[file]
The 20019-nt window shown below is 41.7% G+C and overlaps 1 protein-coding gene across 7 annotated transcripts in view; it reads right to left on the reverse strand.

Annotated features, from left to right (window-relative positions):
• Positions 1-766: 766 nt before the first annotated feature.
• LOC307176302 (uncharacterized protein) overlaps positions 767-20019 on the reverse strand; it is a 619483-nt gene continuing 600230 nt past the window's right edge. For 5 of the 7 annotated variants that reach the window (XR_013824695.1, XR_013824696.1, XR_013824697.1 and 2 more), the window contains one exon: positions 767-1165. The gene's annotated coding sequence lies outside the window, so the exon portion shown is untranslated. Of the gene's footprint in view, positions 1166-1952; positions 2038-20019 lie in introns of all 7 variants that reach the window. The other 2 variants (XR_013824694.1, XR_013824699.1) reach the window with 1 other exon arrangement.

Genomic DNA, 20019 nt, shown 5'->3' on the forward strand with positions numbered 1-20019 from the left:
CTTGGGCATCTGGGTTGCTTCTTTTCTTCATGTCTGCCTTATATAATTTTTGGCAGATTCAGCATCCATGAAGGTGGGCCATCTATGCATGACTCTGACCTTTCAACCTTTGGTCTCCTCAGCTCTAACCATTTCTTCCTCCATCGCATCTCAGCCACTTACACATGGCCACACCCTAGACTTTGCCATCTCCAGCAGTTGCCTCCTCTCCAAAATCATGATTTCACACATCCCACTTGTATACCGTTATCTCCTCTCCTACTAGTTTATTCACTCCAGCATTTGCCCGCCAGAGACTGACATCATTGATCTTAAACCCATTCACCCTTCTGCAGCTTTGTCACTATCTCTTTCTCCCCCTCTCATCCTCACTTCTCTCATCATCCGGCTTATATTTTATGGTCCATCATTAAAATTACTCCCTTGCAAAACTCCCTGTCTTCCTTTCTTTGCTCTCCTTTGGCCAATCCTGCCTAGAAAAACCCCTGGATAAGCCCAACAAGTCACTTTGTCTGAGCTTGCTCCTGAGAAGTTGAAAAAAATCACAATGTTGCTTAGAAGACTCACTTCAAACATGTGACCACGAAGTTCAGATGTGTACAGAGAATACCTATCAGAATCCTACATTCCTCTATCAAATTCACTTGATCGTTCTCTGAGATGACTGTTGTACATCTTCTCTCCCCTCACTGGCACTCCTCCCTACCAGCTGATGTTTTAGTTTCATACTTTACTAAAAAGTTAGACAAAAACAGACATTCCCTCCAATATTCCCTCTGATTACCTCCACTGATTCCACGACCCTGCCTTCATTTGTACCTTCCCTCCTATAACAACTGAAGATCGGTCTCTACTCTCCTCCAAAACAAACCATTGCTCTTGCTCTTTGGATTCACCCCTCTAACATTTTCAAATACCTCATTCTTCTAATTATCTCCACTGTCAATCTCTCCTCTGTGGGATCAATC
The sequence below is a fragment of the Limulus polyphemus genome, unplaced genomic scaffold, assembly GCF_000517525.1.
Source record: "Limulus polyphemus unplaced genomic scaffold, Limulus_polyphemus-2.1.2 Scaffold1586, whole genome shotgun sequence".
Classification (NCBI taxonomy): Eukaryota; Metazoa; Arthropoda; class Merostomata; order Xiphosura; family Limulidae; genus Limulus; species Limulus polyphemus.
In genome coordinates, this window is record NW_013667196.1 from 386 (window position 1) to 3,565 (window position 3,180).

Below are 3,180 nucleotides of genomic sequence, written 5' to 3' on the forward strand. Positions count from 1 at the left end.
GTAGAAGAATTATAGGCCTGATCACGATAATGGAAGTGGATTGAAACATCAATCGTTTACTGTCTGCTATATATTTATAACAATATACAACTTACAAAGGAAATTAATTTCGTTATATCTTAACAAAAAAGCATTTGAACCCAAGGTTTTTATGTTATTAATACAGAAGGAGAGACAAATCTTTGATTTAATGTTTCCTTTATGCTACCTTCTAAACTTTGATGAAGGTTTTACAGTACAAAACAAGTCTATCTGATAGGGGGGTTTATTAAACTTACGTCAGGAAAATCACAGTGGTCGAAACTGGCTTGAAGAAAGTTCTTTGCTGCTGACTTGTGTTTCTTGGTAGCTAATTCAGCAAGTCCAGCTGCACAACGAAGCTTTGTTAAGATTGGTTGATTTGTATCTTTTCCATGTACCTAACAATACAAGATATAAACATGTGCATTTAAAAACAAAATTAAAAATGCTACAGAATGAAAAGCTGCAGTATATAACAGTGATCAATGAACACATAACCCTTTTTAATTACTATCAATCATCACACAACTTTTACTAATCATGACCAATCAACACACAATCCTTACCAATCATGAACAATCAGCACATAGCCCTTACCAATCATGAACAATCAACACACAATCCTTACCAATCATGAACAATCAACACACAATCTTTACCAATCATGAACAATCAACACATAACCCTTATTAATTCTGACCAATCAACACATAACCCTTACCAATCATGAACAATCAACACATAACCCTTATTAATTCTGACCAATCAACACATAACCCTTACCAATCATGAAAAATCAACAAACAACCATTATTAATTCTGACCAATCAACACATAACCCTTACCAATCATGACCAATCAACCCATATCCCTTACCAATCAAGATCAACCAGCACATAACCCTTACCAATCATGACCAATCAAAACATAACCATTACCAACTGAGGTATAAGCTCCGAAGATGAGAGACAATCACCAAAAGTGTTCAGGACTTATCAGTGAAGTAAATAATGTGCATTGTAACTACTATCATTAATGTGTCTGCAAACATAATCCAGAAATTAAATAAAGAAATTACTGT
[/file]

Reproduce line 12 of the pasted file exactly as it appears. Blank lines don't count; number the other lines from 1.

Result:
GTAGAAGAATTATAGGCCTGATCACGATAATGGAAGTGGATTGAAACATCAATCGTTTACTGTCTGCTATATATTTATAACAATATACAACTTACAAAGGAAATTAATTTCGTTATATCTTAACAAAAAAGCATTTGAACCCAAGGTTTTTATGTTATTAATACAGAAGGAGAGACAAATCTTTGATTTAATGTTTCCTTTATGCTACCTTCTAAACTTTGATGAAGGTTTTACAGTACAAAACAAGTCTATCTGATAGGGGGGTTTATTAAACTTACGTCAGGAAAATCACAGTGGTCGAAACTGGCTTGAAGAAAGTTCTTTGCTGCTGACTTGTGTTTCTTGGTAGCTAATTCAGCAAGTCCAGCTGCACAACGAAGCTTTGTTAAGATTGGTTGATTTGTATCTTTTCCATGTACCTAACAATACAAGATATAAACATGTGCATTTAAAAACAAAATTAAAAATGCTACAGAATGAAAAGCTGCAGTATATAACAGTGATCAATGAACACATAACCCTTTTTAATTACTATCAATCATCACACAACTTTTACTAATCATGACCAATCAACACACAATCCTTACCAATCATGAACAATCAGCACATAGCCCTTACCAATCATGAACAATCAACACACAATCCTTACCAATCATGAACAATCAACACACAATCTTTACCAATCATGAACAATCAACACATAACCCTTATTAATTCTGACCAATCAACACATAACCCTTACCAATCATGAACAATCAACACATAACCCTTATTAATTCTGACCAATCAACACATAACCCTTACCAATCATGAAAAATCAACAAACAACCATTATTAATTCTGACCAATCAACACATAACCCTTACCAATCATGACCAATCAACCCATATCCCTTACCAATCAAGATCAACCAGCACATAACCCTTACCAATCATGACCAATCAAAACATAACCATTACCAACTGAGGTATAAGCTCCGAAGATGAGAGACAATCACCAAAAGTGTTCAGGACTTATCAGTGAAGTAAATAATGTGCATTGTAACTACTATCATTAATGTGTCTGCAAACATAATCCAGAAATTAAATAAAGAAATTACTGT